-excerpt from “A Carnival of Losses: Notes Nearing Ninety” by Donald Hall
One can’t really avoid the various groups that we are associated with. Some we join with enthusiasm, some we are delegated to with reluctance. Most don’t demand that we become card carriers, but the cards still exist. I only had to survive to become a card carrying AARP person. I still wonder why I would want to carry the card.
In academia in the 1950s you could become a card carrying member of the American Communist Party. I don’t think you got a discount at the drug store. I think that perhaps you could show it at faculty teas, in order to shock, or to prove that you thought for yourself. A few years later Congress would search high and low for the card carriers. They didn’t care about the intensity or commitment of your beliefs, they cared about what cards you carried, because that is who you are.
I once hired a card carrying Communist to work with me in a tiny 10×10 office with three desks. He wasn’t the politically correct modern Communist, he was proudly a Stalinist. He thought I should be retrained in a Gulag. I suggested it was ironic that I had served in the government that allowed him the freedom to be a Stalinist. He agreed completely, and said that was the flaw in the system, and the reason why he would eventually win. He tried to convert me by logic.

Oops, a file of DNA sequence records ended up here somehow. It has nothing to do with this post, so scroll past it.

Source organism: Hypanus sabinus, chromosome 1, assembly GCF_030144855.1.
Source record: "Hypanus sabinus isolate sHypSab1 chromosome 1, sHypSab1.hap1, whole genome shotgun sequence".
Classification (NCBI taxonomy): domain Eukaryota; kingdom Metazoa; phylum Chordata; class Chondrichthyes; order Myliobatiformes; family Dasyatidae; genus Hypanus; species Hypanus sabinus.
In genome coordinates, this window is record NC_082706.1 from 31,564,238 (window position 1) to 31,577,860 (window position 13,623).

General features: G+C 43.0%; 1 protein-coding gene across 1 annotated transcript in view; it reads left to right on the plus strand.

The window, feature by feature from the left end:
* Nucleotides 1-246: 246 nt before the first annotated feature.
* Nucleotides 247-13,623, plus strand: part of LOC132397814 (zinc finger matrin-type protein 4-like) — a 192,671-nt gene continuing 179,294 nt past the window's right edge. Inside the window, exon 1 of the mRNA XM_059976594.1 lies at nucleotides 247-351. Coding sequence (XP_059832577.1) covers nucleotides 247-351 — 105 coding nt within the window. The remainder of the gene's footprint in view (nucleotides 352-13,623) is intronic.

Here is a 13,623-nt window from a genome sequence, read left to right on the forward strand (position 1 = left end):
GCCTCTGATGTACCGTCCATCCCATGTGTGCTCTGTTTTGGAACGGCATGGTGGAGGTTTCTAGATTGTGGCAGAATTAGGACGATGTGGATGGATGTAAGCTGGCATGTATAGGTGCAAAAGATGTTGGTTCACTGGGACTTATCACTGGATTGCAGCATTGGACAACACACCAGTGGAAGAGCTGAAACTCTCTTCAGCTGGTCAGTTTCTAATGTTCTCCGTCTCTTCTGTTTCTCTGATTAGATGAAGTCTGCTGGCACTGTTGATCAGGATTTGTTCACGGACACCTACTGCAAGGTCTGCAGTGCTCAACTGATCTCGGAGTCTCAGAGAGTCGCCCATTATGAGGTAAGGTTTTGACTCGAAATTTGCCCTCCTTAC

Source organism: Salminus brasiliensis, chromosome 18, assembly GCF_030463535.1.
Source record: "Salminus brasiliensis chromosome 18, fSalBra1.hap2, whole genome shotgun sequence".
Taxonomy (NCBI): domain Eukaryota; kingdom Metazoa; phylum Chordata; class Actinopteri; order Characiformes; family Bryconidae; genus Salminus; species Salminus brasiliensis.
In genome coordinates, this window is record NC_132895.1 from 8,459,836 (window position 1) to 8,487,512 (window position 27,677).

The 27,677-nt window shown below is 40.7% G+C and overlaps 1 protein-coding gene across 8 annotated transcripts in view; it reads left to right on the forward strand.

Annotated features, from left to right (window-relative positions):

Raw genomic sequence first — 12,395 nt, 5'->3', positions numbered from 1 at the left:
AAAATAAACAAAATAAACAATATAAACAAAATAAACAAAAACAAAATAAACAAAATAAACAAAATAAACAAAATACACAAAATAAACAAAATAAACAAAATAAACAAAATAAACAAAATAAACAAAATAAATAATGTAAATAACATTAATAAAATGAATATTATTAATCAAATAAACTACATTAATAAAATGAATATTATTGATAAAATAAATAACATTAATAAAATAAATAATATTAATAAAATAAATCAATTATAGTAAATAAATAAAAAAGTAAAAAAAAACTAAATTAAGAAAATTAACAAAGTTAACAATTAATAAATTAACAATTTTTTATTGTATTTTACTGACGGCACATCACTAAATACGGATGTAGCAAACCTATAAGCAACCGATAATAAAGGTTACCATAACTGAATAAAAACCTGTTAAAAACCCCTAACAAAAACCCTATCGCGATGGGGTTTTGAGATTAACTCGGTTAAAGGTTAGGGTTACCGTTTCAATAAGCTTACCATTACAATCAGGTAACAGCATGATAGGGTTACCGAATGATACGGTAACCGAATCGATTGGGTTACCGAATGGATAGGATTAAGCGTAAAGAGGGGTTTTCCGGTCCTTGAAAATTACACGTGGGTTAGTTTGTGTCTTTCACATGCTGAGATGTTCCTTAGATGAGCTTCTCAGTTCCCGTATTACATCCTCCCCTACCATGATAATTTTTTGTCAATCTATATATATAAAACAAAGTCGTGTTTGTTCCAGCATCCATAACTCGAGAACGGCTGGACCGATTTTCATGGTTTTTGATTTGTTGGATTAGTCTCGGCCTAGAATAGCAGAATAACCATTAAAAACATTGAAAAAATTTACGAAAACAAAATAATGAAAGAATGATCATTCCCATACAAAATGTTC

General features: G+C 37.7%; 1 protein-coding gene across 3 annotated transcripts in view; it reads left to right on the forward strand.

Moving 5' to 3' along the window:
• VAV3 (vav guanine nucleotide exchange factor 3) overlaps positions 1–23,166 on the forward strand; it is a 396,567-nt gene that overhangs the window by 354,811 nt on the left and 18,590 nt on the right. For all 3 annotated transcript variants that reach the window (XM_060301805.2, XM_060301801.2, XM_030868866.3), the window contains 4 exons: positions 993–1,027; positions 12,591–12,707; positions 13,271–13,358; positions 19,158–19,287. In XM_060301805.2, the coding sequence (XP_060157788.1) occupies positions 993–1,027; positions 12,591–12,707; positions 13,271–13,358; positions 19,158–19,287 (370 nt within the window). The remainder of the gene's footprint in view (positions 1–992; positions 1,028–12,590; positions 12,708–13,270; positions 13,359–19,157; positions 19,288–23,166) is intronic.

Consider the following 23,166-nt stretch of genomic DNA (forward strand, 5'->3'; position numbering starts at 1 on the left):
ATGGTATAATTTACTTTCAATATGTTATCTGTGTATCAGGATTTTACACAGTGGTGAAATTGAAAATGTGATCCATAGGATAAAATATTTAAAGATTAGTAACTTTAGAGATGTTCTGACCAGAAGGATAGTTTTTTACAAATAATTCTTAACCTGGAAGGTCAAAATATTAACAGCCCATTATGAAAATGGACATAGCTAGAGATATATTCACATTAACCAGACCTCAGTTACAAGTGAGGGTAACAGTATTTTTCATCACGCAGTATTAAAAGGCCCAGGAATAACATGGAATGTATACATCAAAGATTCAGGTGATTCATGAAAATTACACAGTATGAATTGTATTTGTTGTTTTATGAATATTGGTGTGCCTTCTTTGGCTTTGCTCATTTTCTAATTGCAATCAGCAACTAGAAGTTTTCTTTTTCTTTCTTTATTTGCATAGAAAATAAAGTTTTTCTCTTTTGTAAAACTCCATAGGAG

I look through my wallet periodically, to test the theory that I could be identified by what I carry. I tried to use the evidence forensically, as if I was a dead body washed ashore.
I see that there is a CDL, a California drivers license. It has an address, so it’s a good assumption that I live there. Behind the drivers license is a Washington state drivers license, same last name, different first name. It is my fathers driver’s license. We look similar but he looks older. It could be proof that I’m aging backwards.
There is also a red, white and blue identity card issued by the Veterans Administration, this may prove that I was once in the armed services, and qualify for medical coverage under the Veterans Administration. It doesn’t say that I agreed with military policy, or that I was patriotic. It only implies that I served.
I have two different health insurance cards, two different credit cards, a car club card for towing, a card to enter a bulk purchase warehouse, and a lifetime card to enter national parks for free. I also have nine business cards from the college. There are three different job titles.
On the whole, it says a lot, but it does not define. There should be more. I feel a need to add more. I want a fishing license from New Hampshire, a parking ticket from a Tuscaloosa train station, a library card from Sheridan, Wyoming, and a motel receipt from Juneau, Alaska. This would give a far more interesting picture should I ever wash up on a beach.
It reminds me of my days in crypto school, intensive top secret communication training. I went to class each day with a Russian ruble in my pocket. I perversely flipped it between classes. I wonder how close I came to everything changing?